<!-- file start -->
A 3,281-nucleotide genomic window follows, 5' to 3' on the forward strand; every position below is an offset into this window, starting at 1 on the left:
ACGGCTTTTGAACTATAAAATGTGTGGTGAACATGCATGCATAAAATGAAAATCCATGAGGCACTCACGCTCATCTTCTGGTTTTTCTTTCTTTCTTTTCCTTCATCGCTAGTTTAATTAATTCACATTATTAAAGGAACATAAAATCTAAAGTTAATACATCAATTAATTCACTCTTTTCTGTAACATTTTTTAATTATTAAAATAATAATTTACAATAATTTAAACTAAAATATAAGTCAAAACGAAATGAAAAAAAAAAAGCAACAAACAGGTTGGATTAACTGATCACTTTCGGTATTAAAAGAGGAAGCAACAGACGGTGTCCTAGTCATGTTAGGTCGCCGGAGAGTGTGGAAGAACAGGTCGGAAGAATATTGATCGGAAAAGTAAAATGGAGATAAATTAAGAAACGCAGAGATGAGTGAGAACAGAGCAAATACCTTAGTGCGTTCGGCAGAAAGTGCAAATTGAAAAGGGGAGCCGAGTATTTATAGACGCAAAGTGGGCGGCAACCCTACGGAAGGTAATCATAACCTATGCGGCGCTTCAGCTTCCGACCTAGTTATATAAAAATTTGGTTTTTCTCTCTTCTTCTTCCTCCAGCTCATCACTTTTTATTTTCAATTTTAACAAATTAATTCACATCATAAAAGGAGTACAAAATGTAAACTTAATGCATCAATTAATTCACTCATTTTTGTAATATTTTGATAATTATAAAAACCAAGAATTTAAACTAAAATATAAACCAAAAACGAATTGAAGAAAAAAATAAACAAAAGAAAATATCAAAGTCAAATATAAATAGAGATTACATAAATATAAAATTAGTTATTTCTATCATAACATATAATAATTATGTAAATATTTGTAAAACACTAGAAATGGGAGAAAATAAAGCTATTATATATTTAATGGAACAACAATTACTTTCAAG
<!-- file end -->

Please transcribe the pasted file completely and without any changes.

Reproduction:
A 3,281-nucleotide genomic window follows, 5' to 3' on the forward strand; every position below is an offset into this window, starting at 1 on the left:
ACGGCTTTTGAACTATAAAATGTGTGGTGAACATGCATGCATAAAATGAAAATCCATGAGGCACTCACGCTCATCTTCTGGTTTTTCTTTCTTTCTTTTCCTTCATCGCTAGTTTAATTAATTCACATTATTAAAGGAACATAAAATCTAAAGTTAATACATCAATTAATTCACTCTTTTCTGTAACATTTTTTAATTATTAAAATAATAATTTACAATAATTTAAACTAAAATATAAGTCAAAACGAAATGAAAAAAAAAAAGCAACAAACAGGTTGGATTAACTGATCACTTTCGGTATTAAAAGAGGAAGCAACAGACGGTGTCCTAGTCATGTTAGGTCGCCGGAGAGTGTGGAAGAACAGGTCGGAAGAATATTGATCGGAAAAGTAAAATGGAGATAAATTAAGAAACGCAGAGATGAGTGAGAACAGAGCAAATACCTTAGTGCGTTCGGCAGAAAGTGCAAATTGAAAAGGGGAGCCGAGTATTTATAGACGCAAAGTGGGCGGCAACCCTACGGAAGGTAATCATAACCTATGCGGCGCTTCAGCTTCCGACCTAGTTATATAAAAATTTGGTTTTTCTCTCTTCTTCTTCCTCCAGCTCATCACTTTTTATTTTCAATTTTAACAAATTAATTCACATCATAAAAGGAGTACAAAATGTAAACTTAATGCATCAATTAATTCACTCATTTTTGTAATATTTTGATAATTATAAAAACCAAGAATTTAAACTAAAATATAAACCAAAAACGAATTGAAGAAAAAAATAAACAAAAGAAAATATCAAAGTCAAATATAAATAGAGATTACATAAATATAAAATTAGTTATTTCTATCATAACATATAATAATTATGTAAATATTTGTAAAACACTAGAAATGGGAGAAAATAAAGCTATTATATATTTAATGGAACAACAATTACTTTCAAG